Chase Young has a swagger. A body that suggests world domination and a mind still willing to study a simple thing like hand placement.
But will Washington’s second overall pick lead a talented line to become one of the NFL’s top pass-rushing units? History says maybe.
Washington has drafted 12 players in the top nine picks since taking Desmond Howard fourth overall in 1992. Six players went on to great careers, though not necessarily in Washington. Offensive tackle Trent Williams (4 in 2010), safety LaRon Landry (6 in 2007), safety Sean Taylor (5 in 2004), linebacker LaVar Arrington (2 in 2000), offensive tackle Chris Samuels (3 in 2000) and cornerback Champ Bailey (7 in 1999) were great players. Yet, Samuels was the only one to play his entire career in Washington aside Taylor, who died during his fourth season.
Three players – guard Brandon Scherff (5 in 2015), cornerback Carlos Rogers (9 in 2005) and Michael Westbrook (4 in 1995) could be labeled solid contributors. Westbrook fell short of expectations, but made 277 catches and 25 touchdowns. Both Rogers and Westbrook didn’t finish in Washington.
Two players – Health Shuler (1994) and Howard – were total busts. That leaves Robert Griffin III (2 in 2012) to wonder if a great rookie season before injured could have led to a standout career. Still, the pick goes in the bust file, especially when giving up two more first-rounders to draft him.
Overall, Samuels was the only top nine pick to give Washington a great, lengthy career.
Young is the first defensive lineman to join the top nine club, though. He could be the best drafted by Washington since ends Charles Mann (3 in 1983) and Dexter Manley (5 in 1981.) The Ohio State rusher has the quickness and physicality to escape tackles and push through guards. Teammates have noticed him during summer practices.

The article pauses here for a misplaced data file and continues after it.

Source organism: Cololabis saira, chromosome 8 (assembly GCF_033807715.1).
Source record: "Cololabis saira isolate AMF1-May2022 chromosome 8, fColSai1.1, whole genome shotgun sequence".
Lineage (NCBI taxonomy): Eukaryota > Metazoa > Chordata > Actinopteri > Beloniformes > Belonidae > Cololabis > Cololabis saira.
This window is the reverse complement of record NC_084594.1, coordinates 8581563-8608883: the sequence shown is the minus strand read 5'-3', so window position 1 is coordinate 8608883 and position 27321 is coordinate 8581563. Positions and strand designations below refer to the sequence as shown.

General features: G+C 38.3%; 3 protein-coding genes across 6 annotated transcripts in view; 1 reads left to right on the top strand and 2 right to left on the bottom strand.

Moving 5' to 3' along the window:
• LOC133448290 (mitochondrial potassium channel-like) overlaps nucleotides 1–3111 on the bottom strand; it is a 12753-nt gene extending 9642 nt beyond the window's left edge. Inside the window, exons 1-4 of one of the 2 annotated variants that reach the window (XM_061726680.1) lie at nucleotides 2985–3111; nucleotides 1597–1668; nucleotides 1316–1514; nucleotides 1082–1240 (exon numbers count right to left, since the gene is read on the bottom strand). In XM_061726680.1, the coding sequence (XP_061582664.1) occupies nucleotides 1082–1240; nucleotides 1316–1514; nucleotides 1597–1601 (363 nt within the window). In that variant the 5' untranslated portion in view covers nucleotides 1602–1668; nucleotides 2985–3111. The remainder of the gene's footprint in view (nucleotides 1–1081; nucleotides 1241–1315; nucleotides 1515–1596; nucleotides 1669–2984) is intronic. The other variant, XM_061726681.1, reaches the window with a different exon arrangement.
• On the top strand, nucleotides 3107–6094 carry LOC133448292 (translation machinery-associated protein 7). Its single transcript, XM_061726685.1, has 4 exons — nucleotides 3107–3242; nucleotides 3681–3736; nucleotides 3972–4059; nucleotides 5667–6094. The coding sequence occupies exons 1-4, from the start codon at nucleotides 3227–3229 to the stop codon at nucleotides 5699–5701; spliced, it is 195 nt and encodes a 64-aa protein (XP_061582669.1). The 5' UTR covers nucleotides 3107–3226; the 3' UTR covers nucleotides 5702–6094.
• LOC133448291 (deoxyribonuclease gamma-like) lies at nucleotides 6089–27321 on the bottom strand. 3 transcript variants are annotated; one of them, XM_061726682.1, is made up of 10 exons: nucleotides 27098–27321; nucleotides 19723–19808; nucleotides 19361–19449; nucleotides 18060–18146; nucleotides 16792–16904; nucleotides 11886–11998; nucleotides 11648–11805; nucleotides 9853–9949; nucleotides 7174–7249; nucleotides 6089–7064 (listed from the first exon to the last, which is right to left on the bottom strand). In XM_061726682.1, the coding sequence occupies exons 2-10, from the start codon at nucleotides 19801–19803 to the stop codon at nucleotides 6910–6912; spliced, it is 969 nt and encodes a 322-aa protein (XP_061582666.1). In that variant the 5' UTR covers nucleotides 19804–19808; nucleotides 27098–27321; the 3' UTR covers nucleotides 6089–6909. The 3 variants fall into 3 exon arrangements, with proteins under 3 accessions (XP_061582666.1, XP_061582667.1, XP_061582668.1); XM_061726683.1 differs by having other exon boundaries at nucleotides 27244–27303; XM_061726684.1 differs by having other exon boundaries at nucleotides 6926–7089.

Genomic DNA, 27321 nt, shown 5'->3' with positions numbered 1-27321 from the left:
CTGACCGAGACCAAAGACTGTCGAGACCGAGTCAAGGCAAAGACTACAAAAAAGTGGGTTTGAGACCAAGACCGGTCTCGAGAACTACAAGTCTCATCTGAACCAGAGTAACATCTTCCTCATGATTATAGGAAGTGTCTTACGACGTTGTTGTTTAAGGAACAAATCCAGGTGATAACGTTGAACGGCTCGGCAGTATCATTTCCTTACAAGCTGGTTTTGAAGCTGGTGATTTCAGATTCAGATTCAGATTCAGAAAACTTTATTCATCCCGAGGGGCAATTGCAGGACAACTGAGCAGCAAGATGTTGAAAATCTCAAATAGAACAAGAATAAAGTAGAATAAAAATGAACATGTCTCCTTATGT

“I’ve been in the league going on seven years now . . . so I’ve seen a lot of first rounders,” said linebacker Kevin Pierre-Louis. “I’ve seen a lot of highly-touted people coming in and he has a really good head on his shoulders and you can’t really ask for more from a guy like that who has the physical capabilities. He has the mental strain to keep pushing and to stay humble and keep working like he does.”
Said linebacker Ryan Anderson: “[Young’s] definitely as advertised. I’m excited for him and looking forward to playing with him.”
Young is shaking off a minor injury suffered in a drill when refusing to yield. His competitiveness drove him to continue despite in an awkward position to tweak his hip. Practicing to the point of pain shows the rookie’s competitiveness.
Will Washington fans will be rooting for Young come 2030. History says no. That either coaching changes, money or injury will make him a short-timer. But Young is a local native who will be tougher to lure away in future free agency so his chances of remaining are good.
It’s just the start of hopefully a long journey.
Rick Snider is an award-winning sports writer who has covered Washington sports since 1978. He first wrote about the Washington football team in 1983 before becoming a beat writer in 1993. Snider currently writes for several national and international publications and is a Washington tour guide. Follow Rick on Twitter at @Snide_Remarks